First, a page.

The All Blacks have worked hard to ensure they are not a team built on one man. They don't want to be the sort of team that is rendered vulnerable if one specific player is injured.
And yet, for all that they have battled to be able to ride the vagaries of a brutally physical sport, they are having to come to grips with the truth that they are quite simply not the same team whenever Brodie Retallick doesn't play.
The statistics on that tell their own story as Retallick has not played in three of the last four All Blacks' losses.
He didn't play in the 2014 loss to the Boks either and since Retallick made his debut in 2012, he has only been involved in three defeats.
It's an astonishing fact that he's won 71 test caps and enjoyed a 94 per cent win ratio, while the All Blacks over the same period have a 90 per cent win ratio.
The numbers, though, irrefutable as they are, don't play the lead role in this argument.
They are more effectively applied in a support role to confirm what has been apparent three of the last four times the All Blacks have lost.
The naked eye has been able to quite easily destermine that in the losses to South Africa last weekend, Australia last year and Ireland in 2016, the All Blacks were mostly second in the physical conflicts.
Test rugby has evolved; become faster, more aerobic, more about the tackled ball than the set-piece and more about exploiting turnovers.
But the ability to successfully pull off any effective gameplan remains entirely dependent on being able to dominate physically.
That much has not changed and if anything, the collisions have become more of an influencing factor than they ever were.
The common thread which runs through all the best All Blacks performances of the last decade has been their ability to consistently smash their way over the gainline.
That fact tends to be obscured or ignored because, as a rule of thumb, when the All Blacks win the individual collisions that matter, it leads to all sorts of ball playing magic that will forever steal the show.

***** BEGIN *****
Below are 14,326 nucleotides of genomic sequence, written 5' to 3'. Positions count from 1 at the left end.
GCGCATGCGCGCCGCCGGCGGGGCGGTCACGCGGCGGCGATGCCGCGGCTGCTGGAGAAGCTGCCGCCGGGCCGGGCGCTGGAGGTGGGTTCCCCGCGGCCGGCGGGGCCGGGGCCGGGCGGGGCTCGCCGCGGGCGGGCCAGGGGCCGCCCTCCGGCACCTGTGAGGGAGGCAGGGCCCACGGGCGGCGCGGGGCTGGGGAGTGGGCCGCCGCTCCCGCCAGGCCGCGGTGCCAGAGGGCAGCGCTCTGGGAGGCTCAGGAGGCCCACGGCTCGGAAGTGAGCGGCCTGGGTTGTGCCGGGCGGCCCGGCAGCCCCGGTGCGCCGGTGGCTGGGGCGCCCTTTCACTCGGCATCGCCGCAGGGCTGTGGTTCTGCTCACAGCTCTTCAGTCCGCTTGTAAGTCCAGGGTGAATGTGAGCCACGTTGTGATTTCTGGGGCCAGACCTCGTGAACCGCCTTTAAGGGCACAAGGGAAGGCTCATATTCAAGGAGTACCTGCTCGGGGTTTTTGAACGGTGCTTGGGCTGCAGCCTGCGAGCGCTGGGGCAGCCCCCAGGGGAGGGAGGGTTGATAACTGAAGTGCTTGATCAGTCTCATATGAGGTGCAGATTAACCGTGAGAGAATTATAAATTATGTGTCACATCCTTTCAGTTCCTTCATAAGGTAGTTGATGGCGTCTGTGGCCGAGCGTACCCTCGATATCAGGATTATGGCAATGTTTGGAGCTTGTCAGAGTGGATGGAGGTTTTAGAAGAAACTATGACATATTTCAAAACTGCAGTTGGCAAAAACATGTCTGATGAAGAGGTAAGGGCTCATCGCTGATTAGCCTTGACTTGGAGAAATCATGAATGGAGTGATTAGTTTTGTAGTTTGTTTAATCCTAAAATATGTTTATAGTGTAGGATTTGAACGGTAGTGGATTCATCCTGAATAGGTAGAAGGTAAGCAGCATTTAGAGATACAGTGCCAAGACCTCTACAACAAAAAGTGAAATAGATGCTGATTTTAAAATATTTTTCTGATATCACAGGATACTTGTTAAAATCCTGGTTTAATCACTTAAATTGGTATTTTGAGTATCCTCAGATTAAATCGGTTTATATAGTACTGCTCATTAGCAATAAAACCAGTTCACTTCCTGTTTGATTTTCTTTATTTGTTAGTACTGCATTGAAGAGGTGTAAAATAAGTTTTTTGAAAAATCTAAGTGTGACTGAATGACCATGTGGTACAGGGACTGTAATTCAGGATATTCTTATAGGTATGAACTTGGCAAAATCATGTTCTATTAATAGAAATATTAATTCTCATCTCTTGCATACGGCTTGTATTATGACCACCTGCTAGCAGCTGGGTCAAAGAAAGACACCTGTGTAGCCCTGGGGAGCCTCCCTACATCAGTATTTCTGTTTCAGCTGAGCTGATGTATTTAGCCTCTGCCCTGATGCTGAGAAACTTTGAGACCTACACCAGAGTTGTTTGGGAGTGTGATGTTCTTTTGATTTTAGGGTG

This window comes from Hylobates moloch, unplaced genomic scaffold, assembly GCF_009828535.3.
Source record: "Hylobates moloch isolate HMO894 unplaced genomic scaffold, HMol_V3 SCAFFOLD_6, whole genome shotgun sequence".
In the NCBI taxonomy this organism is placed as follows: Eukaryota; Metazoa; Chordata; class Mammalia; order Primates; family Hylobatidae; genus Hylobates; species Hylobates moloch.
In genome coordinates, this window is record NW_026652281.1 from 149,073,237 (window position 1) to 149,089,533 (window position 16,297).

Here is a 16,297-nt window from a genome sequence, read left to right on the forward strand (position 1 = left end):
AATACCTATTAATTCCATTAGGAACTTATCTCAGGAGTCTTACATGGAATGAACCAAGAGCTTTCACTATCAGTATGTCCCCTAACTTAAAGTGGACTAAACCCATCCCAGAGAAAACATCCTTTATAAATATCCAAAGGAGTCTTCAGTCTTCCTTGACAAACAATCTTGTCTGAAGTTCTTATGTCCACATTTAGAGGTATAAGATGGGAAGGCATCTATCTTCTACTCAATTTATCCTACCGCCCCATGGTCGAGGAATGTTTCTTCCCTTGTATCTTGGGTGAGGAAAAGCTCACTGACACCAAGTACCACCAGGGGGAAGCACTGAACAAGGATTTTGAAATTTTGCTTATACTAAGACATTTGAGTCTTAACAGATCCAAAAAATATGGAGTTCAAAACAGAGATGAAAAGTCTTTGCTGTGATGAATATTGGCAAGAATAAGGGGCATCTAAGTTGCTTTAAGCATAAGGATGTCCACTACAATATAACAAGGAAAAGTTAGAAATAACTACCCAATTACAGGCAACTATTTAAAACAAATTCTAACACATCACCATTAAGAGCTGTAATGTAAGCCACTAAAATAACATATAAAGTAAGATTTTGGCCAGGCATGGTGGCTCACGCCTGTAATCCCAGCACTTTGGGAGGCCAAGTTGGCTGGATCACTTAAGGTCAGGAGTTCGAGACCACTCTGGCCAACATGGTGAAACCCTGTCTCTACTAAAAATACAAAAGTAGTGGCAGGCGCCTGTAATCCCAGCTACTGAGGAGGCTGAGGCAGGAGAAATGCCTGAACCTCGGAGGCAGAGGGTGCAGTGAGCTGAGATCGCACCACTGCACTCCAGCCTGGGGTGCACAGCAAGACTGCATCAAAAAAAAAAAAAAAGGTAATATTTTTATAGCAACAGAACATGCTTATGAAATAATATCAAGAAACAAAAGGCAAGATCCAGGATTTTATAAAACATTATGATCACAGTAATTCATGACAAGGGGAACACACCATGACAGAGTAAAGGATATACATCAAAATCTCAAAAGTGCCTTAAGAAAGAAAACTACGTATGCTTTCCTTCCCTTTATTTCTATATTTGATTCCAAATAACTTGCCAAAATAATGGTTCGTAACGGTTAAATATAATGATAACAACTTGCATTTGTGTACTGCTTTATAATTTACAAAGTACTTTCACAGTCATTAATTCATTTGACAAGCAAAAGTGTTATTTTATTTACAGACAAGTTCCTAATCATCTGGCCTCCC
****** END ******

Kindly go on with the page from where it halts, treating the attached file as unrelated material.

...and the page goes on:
In the same vein, no one tends to stand inside the Sistine Chapel and exclaim awe at the solidity of the construction work.
But everyone needs to understand that in regard to the All Blacks, there won't be a stunning ceiling unless the hard graft is done and without Retallick, the All Blacks don't pose the same confrontational threat.
Without Retallick they are not as capable of producing the graft and grunt that wins tests.
There were a handful of occasions in Wellington when both Sam Whitelock and Scott Barrett were driven back when they carried into the midfield.
There were too many times when the ball was slow to come back from a ruck and it probably wasn't until it was all over that it sank in how much the All Blacks had missed Retallick.
He is so rarely, if ever, knocked backwards when he runs into contact. The All Blacks missed his edge, his power, his ability to take them over the gainline and build their attacking options.
They missed Retallick's presence at the ruck - both in his ability to shift opposition bodies from it and in his ability to hurt defences around the edges of it.
Barrett is a developing prospect and uses the ball cleverly, but he's not 123kg of thundering mass.
And that's what the All Blacks needed in Wellington - a ball carrier that could hurtle into contact, stay on his feet and force the South African defensive line to back peddle.
That would have made a colossal difference as so much of the Boks' success stemmed from their defensive linespeed which was effectively generated on the back of their ability to overpower the likes of Barrett, Liam Squire and Whitelock who were usually among the first wave of the All Blacks' ball runners.
It was the same story in Chicago in 2016 when Retallick was forced to miss the test against Ireland and with Whitelock also absent that game, the All Blacks were clattered by the Irish tacklers and buried behind the place from where their journey began.
Jerome Kaino, forced into playing lock that day, couldn't go forward and the All Blacks couldn't build their attack game as a consequence.
The same story pretty much explains the loss to the Wallabies in Brisbane last year and the All Blacks carry a vulnerability when they have to play without Retallick.
He completes them, makes them a more difficult side to get on top of physically and a more difficult side to contain.
It could be another five weeks before he returns and the All Blacks will be counting down the days until he is passed fit.